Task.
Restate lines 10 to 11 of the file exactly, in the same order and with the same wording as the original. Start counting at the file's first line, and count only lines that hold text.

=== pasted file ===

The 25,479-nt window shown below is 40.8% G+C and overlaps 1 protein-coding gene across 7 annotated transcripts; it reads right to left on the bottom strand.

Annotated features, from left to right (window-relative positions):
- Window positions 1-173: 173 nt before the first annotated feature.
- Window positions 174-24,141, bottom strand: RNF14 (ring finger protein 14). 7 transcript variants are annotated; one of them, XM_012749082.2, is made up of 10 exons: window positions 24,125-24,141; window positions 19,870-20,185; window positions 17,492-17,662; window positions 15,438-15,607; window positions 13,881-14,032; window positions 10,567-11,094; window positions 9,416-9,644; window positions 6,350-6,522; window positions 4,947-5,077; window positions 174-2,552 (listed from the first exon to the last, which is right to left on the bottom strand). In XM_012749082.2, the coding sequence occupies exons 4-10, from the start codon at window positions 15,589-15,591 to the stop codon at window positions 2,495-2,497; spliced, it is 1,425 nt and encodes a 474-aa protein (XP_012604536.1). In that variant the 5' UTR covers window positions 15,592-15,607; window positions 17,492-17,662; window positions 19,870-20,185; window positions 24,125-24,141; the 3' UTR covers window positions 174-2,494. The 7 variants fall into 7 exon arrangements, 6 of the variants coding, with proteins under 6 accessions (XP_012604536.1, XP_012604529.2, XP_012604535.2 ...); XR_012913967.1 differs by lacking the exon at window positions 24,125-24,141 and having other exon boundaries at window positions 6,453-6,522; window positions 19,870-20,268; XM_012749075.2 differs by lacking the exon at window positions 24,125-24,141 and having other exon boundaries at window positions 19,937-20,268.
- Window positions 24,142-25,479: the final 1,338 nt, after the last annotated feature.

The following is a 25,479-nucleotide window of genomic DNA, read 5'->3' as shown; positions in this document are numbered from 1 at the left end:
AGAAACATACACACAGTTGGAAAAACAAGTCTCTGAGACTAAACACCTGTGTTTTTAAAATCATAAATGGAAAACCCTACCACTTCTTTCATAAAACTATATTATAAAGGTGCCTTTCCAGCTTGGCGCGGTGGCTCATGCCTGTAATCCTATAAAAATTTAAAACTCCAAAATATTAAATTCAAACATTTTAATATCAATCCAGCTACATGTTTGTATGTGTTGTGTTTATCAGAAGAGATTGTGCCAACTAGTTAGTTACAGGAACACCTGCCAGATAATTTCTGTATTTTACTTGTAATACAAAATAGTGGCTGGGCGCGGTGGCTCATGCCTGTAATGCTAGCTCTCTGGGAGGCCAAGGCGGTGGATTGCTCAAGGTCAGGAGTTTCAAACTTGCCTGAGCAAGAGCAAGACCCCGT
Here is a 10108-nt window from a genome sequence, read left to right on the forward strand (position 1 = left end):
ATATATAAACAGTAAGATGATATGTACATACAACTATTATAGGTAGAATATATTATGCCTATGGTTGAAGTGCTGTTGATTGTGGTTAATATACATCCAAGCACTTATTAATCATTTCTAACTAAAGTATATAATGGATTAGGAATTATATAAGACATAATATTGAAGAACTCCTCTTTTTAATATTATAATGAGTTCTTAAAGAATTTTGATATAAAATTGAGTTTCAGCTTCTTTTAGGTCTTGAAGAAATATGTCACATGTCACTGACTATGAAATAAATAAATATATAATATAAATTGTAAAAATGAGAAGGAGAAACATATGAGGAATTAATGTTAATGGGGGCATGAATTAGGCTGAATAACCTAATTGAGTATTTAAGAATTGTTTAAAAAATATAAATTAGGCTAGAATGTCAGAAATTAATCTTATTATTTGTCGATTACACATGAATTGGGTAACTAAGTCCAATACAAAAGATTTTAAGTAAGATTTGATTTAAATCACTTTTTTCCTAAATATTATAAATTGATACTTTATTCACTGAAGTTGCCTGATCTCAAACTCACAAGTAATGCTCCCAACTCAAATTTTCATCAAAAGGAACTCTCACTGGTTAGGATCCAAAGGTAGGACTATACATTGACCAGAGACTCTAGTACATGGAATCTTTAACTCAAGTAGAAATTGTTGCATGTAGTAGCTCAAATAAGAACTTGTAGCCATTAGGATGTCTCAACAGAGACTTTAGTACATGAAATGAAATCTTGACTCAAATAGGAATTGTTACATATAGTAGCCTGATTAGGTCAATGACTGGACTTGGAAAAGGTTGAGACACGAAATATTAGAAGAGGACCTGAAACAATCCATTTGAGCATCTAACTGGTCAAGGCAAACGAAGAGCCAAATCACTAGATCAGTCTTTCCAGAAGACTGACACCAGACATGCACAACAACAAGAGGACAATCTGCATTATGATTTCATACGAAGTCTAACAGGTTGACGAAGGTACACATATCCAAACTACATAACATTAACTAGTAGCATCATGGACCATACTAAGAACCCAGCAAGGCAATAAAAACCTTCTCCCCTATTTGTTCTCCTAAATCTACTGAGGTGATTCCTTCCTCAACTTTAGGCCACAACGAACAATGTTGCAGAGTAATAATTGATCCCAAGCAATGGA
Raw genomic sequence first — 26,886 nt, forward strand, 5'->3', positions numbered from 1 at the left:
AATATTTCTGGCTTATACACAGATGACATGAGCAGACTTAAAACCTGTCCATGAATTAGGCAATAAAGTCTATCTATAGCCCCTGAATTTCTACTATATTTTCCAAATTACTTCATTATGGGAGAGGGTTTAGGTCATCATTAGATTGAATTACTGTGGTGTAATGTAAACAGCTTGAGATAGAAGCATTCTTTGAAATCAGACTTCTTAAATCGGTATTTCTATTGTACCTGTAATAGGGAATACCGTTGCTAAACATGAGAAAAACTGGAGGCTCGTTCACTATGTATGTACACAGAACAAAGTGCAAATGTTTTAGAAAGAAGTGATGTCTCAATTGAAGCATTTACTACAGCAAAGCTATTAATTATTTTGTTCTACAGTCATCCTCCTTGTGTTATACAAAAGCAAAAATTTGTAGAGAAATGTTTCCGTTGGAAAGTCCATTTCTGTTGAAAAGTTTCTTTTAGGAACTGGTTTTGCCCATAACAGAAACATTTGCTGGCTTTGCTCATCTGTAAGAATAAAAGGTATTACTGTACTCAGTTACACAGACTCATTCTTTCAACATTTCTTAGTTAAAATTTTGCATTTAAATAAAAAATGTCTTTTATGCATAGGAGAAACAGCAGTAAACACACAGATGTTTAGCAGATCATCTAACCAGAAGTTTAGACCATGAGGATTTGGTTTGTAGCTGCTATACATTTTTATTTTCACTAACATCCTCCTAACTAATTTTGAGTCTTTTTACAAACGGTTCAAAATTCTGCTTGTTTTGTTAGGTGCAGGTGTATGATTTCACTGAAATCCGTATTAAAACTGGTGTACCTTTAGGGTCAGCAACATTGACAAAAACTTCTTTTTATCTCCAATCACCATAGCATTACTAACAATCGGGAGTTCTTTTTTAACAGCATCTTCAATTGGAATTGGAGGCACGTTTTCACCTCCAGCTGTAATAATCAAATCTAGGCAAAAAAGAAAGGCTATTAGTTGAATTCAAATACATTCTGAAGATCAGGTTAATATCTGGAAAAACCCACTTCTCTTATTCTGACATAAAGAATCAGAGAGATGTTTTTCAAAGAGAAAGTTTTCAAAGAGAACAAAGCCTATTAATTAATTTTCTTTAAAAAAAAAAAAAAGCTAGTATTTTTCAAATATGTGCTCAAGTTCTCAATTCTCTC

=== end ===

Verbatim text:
Raw genomic sequence first — 26,886 nt, forward strand, 5'->3', positions numbered from 1 at the left:
AATATTTCTGGCTTATACACAGATGACATGAGCAGACTTAAAACCTGTCCATGAATTAGGCAATAAAGTCTATCTATAGCCCCTGAATTTCTACTATATTTTCCAAATTACTTCATTATGGGAGAGGGTTTAGGTCATCATTAGATTGAATTACTGTGGTGTAATGTAAACAGCTTGAGATAGAAGCATTCTTTGAAATCAGACTTCTTAAATCGGTATTTCTATTGTACCTGTAATAGGGAATACCGTTGCTAAACATGAGAAAAACTGGAGGCTCGTTCACTATGTATGTACACAGAACAAAGTGCAAATGTTTTAGAAAGAAGTGATGTCTCAATTGAAGCATTTACTACAGCAAAGCTATTAATTATTTTGTTCTACAGTCATCCTCCTTGTGTTATACAAAAGCAAAAATTTGTAGAGAAATGTTTCCGTTGGAAAGTCCATTTCTGTTGAAAAGTTTCTTTTAGGAACTGGTTTTGCCCATAACAGAAACATTTGCTGGCTTTGCTCATCTGTAAGAATAAAAGGTATTACTGTACTCAGTTACACAGACTCATTCTTTCAACATTTCTTAGTTAAAATTTTGCATTTAAATAAAAAATGTCTTTTATGCATAGGAGAAACAGCAGTAAACACACAGATGTTTAGCAGATCATCTAACCAGAAGTTTAGACCATGAGGATTTGGTTTGTAGCTGCTATACATTTTTATTTTCACTAACATCCTCCTAACTAATTTTGAGTCTTTTTACAAACGGTTCAAAATTCTGCTTGTTTTGTTAGGTGCAGGTGTATGATTTCACTGAAATCCGTATTAAAACTGGTGTACCTTTAGGGTCAGCAACATTGACAAAAACTTCTTTTTATCTCCAATCACCATAGCATTACTAACAATCGGGAGTTCTTTTTTAACAGCATCTTCAATTGGAATTGGAGGCACGTTTTCACCTCCAGCTGTAATAATCAAATCTAGGCAAAAAAGAAAGGCTATTAGTTGAATTCAAATACATTCTGAAGATCAGGTTAATATCTGGAAAAACCCACTTCTCTTATTCTGACATAAAGAATCAGAGAGATGTTTTTCAAAGAGAAAGTTTTCAAAGAGAACAAAGCCTATTAATTAATTTTCTTTAAAAAAAAAAAAAAGCTAGTATTTTTCAAATATGTGCTCAAGTTCTCAATTCTCTC